Riding the Tram in Basel
Once you move to Basel, Switzerland, the tram is the most convenient way to get around the city. The trams come frequently between 5-30 minutes apart depending on the time of day, from the very early in the morning until late at night. The hours of operation also depend on what day of the week it is and whether it’s a holiday. You’ll see both green and yellow trams as the network is operated by two separate transport providers, but you don’t really have to worry about the color, the ticketing is the same.
In order to ride the tram, you need a valid ticket. While you are supposed to have a ticket for every ride you take, it’s an honor system, with random spot checks on trams and buses. If you are caught without a ticket, you’ll be fined a substantial amount. It’s also quite embarrassing to be fined, as the other tram riders give you dirty looks till the ticket agents finish (loudly) processing you. It doesn’t matter what language you speak, ignorance is not an acceptable excuse for the ticket taker!
I wanted to use this post to inform you of the different ticket types available and how to use the ticket machines, so you can decide what kind of ticket or pass you need. Also, the prices change quite often, so what is listed here might not be the most current. I’ve tried to provide links to appropriate sites, so be sure to go to them for the most current costs!
Types of Tram Tickets
The GA Card – If you have a valid first or second class General Abonnement (GA) travel card, in addition to taking the train anywhere in Switzerland, you can also use all the trams and buses in Basel (and most other cities in Switzerland). You don’t have to worry about buying a ticket, just hop on and you’re good to go! Costs depend on your age, if you hold a first or second class card, or if you have a disability. Details and ordering is possible on the SBB website. You can also get card packages for you and your spouse, the whole family or even for your dog!
The Tram Pass (one year/ Jahresabo) – These can be purchased at the BVB counter in Barfusserplatz, or online (German only right now). Costs depend on age and where you want to travel. Details are available on the TNW website.
The Tram Pass (month by month /U-Abo) – U-Abo cards can also be bought at at the BVB kiosk in Barfusserplatz, or online. Costs depend on age and where you want to travel. Details are available on the TNW website. Once you have the card, it can be renewed on a month to month basis at any of the tram machines (see below). The U-Abo card in combination with a machine-printed monthly ticket is valid on all tram and buses, in the zones selected.
The Mobility Card (from hotels) – Hotel guest in Basel will be provided with a Mobility Ticket upon check-in to the hotel. This allows free travel on the public transport system within Basel during their stay.
The Tram/Bus 6-trip Card – The multi-trip card is good for six rides and gives a discount of about 10% over the standard tickets. These cards can be purchased at any Kiosk shop. The card must be punched prior to each ride, including the first.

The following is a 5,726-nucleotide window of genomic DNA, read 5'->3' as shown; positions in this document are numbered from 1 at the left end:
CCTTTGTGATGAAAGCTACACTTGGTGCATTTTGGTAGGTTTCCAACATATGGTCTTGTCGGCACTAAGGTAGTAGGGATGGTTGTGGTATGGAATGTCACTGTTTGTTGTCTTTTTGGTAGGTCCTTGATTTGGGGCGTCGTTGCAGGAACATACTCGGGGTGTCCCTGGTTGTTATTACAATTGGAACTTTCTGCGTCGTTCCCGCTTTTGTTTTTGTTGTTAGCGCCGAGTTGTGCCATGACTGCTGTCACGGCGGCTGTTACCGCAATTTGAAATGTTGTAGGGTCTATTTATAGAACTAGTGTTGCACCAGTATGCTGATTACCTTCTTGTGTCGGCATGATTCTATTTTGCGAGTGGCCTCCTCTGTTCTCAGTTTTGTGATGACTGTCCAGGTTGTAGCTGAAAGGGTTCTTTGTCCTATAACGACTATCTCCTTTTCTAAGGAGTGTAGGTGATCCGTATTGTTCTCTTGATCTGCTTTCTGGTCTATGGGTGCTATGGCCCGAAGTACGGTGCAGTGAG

The Tram/Bus Tickets – Both day tickets and single trip tickets are available from the tram machines located at every tram stop. The day ticket is an excellent option if you plan to take more than two tram rides in a single day.
Reduced ticket prices are possible to get with certain discount cards. If you purchase a half tax card (available and the Bahnhof SBB) for one, two or three years, you’ll be entitled to reduced costs for both trains within Switzerland, as well as buses and trams. Children who are six years old to 16 years old who hold a Junior Travelcard (approx. 30 CHF) can travel on trains, trams and buses, in the company of a parent holding a valid ticket, for free.
Using the Tram Machine
Below is photo of one of the tram machines from Basel. These are located at every tram stop, generally one machine for each direction. At some of the platforms that have multiple trams stopping, machines are shared for two or more trams, and you need to look around for them (but they are very easy to find for the most part). All the machines have a touch-screen interface.
There are language buttons in the bottom right corner of the screen so you can select English, or the language you are most comfortable with.
Use the left hand side of the machine if you do not have a half tax card. Use buttons on the right hand side of the screen if you do have a half tax card. (Photo below).
If you have a very short trip, less than four stops, you can get the short distance ticket with the top-most button. However, for most trips in Basel, you will need the 1 zone ticket. If you are going to the airport or somewhere of similar distance, you need a 2 zone ticket. The zones are defined on the map of all tram and bus lines. You need one zone to stay in the same zone and a 2 zone ticket if you are crossing zones.
Once you have chosen a ticket type, press the corresponding button on the screen, and the machine will display how much you owe. If you want to purchase tickets for multiple people, you can at these with the + button at the bottom of the payment screen.
The validity of your ticket is also time dependent A two zone ticket is valid for a longer duration than a one zone ticket or a short distance ticket. How long your ticket is valid until, is indicated in the upper right had corner of your ticket, next to the date.
Please also remember that you’re not allowed to eat or drink on the tram, play loud music or touch the emergency brakes!
I hope this makes your first encounter with a Basel tram machine simple! Just be thankful you don’t have to get tickets from the old machines from a few years ago, before they had the digital displays. The old machines had about 70 different buttons, confusing symbols and indecipherable German abbreviations!
Enjoy life in Basel and the rest of the website!